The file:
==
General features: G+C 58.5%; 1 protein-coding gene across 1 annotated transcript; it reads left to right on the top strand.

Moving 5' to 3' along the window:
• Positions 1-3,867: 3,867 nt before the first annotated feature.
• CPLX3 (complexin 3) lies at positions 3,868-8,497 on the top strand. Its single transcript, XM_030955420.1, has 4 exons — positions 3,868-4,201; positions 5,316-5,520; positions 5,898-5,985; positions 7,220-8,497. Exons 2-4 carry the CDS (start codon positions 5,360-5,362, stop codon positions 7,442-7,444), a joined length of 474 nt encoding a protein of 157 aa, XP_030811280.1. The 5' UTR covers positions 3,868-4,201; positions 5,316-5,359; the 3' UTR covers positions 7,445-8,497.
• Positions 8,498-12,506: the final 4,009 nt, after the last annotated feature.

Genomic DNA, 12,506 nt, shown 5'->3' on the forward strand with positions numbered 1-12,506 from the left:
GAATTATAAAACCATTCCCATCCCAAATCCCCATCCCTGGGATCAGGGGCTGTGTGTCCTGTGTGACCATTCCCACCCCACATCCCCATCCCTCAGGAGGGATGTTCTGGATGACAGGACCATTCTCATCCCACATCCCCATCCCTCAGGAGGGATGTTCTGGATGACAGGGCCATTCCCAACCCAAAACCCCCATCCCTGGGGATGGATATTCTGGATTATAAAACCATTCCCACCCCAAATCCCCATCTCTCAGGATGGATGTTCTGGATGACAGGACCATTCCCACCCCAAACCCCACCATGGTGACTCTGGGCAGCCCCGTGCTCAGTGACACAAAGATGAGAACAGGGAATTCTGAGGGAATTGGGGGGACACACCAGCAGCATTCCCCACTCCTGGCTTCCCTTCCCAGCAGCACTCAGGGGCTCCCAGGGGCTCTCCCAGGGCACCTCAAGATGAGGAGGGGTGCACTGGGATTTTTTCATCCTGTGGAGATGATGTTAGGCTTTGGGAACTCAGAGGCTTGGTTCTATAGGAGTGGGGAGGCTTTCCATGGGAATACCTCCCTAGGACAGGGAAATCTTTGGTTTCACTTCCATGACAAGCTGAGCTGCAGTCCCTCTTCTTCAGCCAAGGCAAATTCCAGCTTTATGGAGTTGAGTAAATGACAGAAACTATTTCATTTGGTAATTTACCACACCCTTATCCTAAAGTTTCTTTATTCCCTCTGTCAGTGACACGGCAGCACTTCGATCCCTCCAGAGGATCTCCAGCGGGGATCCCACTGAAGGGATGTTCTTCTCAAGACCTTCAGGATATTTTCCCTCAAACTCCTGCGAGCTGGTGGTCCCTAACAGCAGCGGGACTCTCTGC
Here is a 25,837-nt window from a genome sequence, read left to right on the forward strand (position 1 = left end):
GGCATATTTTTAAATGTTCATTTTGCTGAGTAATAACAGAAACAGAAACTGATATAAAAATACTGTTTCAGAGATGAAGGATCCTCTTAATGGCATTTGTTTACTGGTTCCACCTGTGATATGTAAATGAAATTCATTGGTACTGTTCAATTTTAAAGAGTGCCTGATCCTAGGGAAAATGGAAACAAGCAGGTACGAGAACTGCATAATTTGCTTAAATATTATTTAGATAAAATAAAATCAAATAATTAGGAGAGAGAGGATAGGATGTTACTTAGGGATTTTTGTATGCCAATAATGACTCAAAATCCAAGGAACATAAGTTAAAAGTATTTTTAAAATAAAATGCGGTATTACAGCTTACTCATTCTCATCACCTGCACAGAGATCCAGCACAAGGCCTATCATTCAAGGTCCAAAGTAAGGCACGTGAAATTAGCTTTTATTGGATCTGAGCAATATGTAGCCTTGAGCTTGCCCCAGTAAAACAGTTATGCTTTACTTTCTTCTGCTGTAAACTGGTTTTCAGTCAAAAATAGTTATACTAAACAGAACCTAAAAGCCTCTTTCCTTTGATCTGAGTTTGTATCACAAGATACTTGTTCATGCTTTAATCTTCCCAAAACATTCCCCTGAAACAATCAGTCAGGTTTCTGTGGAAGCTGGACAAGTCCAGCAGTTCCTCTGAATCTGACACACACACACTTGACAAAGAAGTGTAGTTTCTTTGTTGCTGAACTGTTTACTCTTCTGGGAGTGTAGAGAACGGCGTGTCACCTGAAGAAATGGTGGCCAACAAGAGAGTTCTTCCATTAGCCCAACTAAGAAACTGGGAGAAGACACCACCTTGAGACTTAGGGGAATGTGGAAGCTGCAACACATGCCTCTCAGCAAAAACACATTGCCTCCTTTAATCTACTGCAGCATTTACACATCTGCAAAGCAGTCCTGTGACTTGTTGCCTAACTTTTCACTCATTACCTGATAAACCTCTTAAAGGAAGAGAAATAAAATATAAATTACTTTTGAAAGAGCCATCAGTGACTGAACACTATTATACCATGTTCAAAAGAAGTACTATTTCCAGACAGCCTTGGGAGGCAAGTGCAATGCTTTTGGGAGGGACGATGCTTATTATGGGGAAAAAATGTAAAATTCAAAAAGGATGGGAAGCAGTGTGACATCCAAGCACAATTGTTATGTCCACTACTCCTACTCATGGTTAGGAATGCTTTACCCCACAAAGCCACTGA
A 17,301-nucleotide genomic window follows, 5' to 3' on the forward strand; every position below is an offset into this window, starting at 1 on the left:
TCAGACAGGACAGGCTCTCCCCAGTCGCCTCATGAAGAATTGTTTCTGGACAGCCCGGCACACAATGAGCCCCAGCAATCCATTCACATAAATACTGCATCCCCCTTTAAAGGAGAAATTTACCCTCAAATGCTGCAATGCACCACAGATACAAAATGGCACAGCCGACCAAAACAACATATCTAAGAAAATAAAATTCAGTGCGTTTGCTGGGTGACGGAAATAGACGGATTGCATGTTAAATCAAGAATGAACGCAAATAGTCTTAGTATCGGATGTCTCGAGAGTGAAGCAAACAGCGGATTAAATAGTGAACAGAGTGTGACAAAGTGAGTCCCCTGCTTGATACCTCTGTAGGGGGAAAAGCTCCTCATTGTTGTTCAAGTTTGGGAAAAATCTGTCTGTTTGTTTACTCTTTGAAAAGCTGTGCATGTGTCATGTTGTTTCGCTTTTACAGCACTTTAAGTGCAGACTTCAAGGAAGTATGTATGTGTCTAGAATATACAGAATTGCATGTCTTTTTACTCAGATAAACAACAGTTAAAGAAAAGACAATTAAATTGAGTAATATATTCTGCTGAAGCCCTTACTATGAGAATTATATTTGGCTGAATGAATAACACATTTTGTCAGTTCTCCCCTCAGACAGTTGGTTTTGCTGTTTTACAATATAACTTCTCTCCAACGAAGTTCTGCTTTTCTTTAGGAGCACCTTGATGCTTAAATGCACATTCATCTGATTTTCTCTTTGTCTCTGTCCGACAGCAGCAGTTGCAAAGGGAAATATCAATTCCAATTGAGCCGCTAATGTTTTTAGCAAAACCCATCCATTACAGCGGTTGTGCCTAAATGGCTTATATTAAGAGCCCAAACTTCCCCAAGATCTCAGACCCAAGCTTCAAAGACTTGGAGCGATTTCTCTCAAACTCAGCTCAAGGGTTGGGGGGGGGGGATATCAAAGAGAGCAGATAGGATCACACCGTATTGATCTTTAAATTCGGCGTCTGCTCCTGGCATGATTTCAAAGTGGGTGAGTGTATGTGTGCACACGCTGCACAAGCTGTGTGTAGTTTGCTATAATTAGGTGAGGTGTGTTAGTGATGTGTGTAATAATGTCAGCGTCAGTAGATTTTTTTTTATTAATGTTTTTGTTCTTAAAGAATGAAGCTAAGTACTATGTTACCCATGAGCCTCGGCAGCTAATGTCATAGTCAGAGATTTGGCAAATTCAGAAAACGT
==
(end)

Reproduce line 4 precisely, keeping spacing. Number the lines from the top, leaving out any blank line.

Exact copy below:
• CPLX3 (complexin 3) lies at positions 3,868-8,497 on the top strand. Its single transcript, XM_030955420.1, has 4 exons — positions 3,868-4,201; positions 5,316-5,520; positions 5,898-5,985; positions 7,220-8,497. Exons 2-4 carry the CDS (start codon positions 5,360-5,362, stop codon positions 7,442-7,444), a joined length of 474 nt encoding a protein of 157 aa, XP_030811280.1. The 5' UTR covers positions 3,868-4,201; positions 5,316-5,359; the 3' UTR covers positions 7,445-8,497.